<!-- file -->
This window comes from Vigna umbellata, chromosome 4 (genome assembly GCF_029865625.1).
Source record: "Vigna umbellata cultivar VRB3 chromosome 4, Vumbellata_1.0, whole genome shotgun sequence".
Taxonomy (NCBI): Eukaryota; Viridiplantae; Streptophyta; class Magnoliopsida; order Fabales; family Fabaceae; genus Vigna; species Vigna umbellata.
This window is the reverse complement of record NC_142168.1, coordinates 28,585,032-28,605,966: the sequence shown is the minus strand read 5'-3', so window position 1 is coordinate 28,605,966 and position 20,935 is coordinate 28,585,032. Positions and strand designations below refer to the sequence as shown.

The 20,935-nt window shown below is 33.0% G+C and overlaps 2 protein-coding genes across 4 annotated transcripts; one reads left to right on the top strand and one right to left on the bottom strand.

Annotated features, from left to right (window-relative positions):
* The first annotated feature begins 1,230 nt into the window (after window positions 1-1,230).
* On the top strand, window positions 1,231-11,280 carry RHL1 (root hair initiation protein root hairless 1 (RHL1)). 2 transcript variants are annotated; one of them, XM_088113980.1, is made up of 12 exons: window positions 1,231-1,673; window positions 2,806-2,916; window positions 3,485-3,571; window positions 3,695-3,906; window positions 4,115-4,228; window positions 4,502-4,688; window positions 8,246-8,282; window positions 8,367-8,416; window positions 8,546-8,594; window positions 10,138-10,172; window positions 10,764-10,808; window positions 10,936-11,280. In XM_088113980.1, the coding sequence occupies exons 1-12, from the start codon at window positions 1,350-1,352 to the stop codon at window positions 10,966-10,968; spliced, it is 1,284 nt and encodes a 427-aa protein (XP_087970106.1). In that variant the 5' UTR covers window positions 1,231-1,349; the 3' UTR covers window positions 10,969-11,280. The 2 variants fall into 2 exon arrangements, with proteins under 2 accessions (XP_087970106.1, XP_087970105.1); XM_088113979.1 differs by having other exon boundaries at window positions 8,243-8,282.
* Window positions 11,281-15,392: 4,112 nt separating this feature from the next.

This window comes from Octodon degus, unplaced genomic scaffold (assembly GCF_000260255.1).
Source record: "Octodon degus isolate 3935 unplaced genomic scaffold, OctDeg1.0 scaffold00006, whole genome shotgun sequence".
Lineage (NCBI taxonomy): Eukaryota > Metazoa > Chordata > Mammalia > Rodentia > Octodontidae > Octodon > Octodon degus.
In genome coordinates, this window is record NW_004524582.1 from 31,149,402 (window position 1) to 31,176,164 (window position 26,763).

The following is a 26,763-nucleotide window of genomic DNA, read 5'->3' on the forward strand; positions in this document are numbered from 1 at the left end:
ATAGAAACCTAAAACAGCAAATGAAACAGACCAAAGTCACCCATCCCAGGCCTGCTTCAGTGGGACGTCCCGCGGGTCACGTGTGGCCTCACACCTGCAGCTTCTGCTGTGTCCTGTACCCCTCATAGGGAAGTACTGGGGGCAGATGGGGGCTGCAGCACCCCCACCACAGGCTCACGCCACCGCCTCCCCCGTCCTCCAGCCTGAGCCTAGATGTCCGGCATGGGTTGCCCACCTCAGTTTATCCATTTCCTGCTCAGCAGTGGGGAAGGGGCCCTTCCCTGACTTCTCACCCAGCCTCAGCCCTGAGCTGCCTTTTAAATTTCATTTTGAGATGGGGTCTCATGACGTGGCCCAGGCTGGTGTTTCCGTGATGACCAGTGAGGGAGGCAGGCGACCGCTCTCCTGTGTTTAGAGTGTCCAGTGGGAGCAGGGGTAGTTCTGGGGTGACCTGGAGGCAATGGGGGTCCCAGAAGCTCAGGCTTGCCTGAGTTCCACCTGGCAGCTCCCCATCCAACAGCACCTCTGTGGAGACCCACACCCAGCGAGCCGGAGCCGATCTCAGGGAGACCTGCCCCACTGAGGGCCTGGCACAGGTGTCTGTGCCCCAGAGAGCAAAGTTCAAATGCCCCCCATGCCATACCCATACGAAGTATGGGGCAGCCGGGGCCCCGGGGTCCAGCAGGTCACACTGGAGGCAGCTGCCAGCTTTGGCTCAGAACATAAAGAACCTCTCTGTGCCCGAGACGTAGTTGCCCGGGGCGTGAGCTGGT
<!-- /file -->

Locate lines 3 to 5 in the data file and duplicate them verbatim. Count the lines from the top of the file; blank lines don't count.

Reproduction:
Taxonomy (NCBI): Eukaryota; Viridiplantae; Streptophyta; class Magnoliopsida; order Fabales; family Fabaceae; genus Vigna; species Vigna umbellata.
This window is the reverse complement of record NC_142168.1, coordinates 28,585,032-28,605,966: the sequence shown is the minus strand read 5'-3', so window position 1 is coordinate 28,605,966 and position 20,935 is coordinate 28,585,032. Positions and strand designations below refer to the sequence as shown.

The 20,935-nt window shown below is 33.0% G+C and overlaps 2 protein-coding genes across 4 annotated transcripts; one reads left to right on the top strand and one right to left on the bottom strand.